Early Stone Age

© © Stephanie Watson
Using clues left behind over the millennia, we can trace our history in southern Africa from the very beginnings of human development, some 2.5 million years ago, to the present.
The Stone Age spans a lengthy period - from about 2 million years ago, to 1 800 years ago, and gets its name from the use made of simple stone tools. Divisions into early, middle and late Stone Age exist, according to the complexity of the tools used.

Homo habilis made the earliest evidence of technological awakenings, stone tools. Although archaeologists give names to various types of artefacts, which suggest a specific function, e.g., hand-axe, the actual function of these tools is generally not known. By between 1 million and 500,000 years ago, the Homo erectus (`erect walking') people had developed.

They appear to have been more adept at catching small game than their predecessors. They also appear to have been able to use fire. Later, by between 500,000 and 200,000 years ago at the end of the Early Stone Age, 'archaic' or early forms of Homo sapiens (`wise'), the scientific name for the group that includes ourselves existed.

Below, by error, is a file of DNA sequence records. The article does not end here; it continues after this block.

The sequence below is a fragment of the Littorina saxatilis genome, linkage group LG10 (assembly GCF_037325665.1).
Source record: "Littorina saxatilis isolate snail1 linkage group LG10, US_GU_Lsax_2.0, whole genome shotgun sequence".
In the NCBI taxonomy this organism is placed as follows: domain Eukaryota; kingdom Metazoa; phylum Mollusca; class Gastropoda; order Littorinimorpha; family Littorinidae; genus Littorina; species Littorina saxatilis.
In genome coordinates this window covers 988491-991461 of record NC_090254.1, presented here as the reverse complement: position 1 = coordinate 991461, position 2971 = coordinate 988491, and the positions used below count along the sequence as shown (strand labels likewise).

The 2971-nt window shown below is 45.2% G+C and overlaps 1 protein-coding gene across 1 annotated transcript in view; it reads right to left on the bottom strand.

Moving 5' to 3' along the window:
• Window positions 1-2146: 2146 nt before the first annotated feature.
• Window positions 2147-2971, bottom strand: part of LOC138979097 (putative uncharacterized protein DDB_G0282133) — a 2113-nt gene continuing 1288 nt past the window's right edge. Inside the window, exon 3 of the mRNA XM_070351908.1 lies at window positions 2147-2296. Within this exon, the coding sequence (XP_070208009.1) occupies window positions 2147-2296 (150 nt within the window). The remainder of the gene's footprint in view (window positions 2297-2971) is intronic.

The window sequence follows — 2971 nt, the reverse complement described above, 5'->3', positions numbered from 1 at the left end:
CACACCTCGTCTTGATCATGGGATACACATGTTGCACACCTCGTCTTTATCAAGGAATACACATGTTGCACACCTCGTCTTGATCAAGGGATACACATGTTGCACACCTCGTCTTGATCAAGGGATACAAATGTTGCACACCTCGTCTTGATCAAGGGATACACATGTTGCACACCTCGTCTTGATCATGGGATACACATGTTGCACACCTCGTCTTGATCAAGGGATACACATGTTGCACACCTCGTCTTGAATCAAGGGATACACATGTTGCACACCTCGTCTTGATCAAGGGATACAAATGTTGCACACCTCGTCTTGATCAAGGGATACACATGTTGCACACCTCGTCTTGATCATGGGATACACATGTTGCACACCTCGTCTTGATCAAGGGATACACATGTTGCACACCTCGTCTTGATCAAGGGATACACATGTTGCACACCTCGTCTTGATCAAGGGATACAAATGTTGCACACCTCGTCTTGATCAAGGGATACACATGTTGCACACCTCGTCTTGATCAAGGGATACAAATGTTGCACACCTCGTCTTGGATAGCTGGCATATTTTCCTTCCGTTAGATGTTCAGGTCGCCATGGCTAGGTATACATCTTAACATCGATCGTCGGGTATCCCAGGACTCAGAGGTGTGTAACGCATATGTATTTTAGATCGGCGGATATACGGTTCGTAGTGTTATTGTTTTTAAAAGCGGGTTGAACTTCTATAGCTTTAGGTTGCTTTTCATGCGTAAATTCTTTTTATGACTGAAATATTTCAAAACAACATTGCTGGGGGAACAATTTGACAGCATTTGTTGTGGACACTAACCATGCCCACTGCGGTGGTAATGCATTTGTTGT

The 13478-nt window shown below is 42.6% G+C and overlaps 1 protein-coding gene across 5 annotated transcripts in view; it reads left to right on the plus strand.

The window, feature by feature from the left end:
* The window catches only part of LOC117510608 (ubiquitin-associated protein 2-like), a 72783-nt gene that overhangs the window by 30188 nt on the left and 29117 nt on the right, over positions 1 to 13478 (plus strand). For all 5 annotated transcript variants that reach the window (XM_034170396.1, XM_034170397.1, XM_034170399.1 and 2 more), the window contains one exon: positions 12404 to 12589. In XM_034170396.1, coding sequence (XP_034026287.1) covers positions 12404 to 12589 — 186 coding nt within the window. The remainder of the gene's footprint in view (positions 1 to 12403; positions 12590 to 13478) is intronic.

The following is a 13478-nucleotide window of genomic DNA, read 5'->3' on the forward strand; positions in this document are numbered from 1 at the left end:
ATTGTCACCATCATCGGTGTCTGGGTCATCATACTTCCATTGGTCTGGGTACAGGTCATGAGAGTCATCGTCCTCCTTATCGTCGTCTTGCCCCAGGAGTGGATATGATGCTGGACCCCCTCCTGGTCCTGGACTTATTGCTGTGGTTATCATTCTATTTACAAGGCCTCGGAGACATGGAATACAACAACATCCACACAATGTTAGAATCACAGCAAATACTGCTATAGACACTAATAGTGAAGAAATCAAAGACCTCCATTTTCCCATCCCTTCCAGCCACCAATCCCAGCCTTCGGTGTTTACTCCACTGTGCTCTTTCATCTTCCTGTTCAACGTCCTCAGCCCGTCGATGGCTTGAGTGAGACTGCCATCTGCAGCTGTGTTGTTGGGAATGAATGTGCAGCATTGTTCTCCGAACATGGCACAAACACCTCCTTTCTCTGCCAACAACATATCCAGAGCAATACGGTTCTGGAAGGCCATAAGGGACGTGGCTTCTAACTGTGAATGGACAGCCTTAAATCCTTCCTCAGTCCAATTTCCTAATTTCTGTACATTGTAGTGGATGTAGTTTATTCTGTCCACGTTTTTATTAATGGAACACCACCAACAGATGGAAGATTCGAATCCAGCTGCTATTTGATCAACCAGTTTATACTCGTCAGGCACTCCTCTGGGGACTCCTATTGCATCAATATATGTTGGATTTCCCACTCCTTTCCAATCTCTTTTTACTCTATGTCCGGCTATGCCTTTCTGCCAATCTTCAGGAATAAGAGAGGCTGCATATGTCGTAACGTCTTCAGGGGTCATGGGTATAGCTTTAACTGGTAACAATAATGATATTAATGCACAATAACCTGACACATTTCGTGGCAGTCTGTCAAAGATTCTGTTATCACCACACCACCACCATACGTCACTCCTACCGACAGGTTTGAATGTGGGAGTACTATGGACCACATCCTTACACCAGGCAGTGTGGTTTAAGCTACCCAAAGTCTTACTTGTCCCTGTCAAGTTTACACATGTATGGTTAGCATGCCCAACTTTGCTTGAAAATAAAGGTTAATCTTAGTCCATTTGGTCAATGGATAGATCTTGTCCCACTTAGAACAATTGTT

The Early Stone Age began some 2.5 million years ago with the Oldowan Industry made by Homo habilis, and ended by 200,000 years ago with the Acheulian Industry, made by Homo erectus and early Homo sapiens..

The earliest artefacts from this era date back as much as 1.7 million years. In the Kruger Park area, artefacts occur on most hilltops in the Limpopo/ Luvuvhu floodplains, and along the Makhadzi Spruit, next to the Lebombo Mountains. It is interesting that they were some 80 to 100 meters from the present spruit, indicating that it might have been a river in earlier days.

Kruger National Park - South African Safari